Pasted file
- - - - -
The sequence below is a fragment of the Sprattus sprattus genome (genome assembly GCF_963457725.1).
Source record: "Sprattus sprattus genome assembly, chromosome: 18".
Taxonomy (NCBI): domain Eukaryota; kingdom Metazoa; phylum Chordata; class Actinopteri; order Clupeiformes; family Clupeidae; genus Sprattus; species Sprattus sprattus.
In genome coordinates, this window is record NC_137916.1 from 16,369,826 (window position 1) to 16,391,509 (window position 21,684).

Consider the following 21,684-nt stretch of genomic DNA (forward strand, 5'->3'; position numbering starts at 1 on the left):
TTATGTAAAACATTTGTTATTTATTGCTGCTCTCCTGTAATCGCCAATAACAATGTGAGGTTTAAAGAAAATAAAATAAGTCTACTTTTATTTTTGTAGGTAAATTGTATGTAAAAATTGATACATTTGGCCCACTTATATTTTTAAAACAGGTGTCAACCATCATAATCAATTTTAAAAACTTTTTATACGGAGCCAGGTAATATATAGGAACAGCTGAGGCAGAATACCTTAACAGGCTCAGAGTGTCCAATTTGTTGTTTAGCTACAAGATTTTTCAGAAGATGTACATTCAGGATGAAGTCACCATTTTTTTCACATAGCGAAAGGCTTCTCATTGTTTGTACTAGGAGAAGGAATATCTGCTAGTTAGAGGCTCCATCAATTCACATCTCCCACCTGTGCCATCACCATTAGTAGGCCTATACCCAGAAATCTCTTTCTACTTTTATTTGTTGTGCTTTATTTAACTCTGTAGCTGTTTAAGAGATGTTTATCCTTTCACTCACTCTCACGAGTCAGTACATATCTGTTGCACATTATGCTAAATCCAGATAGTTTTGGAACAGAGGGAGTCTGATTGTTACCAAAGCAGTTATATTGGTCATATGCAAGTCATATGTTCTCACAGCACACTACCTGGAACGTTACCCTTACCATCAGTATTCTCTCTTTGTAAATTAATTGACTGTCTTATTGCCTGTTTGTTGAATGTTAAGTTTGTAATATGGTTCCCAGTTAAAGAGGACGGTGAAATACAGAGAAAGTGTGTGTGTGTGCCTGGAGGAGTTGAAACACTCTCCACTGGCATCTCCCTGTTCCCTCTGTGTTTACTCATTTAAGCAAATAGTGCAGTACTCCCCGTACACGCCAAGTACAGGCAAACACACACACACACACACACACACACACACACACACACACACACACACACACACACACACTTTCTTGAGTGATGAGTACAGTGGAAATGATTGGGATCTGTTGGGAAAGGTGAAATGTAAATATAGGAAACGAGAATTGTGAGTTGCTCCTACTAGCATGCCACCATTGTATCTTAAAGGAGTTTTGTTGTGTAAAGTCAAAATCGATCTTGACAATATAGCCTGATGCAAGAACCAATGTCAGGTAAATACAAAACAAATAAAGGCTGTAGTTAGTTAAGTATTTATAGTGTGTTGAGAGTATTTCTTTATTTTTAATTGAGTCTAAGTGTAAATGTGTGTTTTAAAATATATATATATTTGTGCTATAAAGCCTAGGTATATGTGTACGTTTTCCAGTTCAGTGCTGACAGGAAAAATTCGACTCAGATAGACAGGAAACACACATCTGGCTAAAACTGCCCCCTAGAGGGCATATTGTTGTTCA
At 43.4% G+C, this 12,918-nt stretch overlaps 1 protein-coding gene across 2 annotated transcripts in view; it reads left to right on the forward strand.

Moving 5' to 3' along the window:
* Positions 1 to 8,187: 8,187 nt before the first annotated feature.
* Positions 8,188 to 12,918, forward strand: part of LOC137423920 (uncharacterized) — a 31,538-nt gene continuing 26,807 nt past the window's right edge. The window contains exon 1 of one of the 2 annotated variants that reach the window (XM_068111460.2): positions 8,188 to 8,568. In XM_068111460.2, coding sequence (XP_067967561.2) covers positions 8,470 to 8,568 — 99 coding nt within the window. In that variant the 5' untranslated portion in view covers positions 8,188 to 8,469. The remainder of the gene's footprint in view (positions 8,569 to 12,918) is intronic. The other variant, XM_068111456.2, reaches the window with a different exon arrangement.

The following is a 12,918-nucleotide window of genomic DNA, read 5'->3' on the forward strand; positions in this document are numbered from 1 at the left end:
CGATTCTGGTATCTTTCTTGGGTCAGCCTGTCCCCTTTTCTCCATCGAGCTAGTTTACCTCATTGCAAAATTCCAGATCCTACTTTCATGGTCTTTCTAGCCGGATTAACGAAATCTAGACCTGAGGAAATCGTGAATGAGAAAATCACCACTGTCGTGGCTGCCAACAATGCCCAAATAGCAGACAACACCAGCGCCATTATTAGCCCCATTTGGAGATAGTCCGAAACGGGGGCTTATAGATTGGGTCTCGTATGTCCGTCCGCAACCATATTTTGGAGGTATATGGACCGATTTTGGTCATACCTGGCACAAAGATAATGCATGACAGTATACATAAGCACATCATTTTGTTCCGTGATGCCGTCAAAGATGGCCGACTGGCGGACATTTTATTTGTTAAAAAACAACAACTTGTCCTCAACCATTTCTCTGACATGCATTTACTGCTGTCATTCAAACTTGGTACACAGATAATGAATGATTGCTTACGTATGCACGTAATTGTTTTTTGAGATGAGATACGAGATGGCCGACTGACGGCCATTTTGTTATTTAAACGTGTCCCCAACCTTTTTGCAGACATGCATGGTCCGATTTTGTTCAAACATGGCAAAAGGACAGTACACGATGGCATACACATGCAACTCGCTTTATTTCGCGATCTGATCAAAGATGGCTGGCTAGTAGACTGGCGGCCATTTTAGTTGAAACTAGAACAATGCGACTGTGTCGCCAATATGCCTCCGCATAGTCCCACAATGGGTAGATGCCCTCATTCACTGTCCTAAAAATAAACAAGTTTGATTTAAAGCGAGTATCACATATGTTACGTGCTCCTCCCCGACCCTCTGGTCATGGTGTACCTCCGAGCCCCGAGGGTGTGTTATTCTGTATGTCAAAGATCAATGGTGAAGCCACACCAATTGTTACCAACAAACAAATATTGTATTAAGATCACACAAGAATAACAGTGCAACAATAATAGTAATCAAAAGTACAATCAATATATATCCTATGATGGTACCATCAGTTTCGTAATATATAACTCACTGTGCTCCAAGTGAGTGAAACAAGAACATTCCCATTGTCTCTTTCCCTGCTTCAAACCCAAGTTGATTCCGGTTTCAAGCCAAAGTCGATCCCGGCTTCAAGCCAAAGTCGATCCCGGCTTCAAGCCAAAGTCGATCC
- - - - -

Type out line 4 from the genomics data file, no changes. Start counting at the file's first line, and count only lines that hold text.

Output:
In genome coordinates, this window is record NC_137916.1 from 16,369,826 (window position 1) to 16,391,509 (window position 21,684).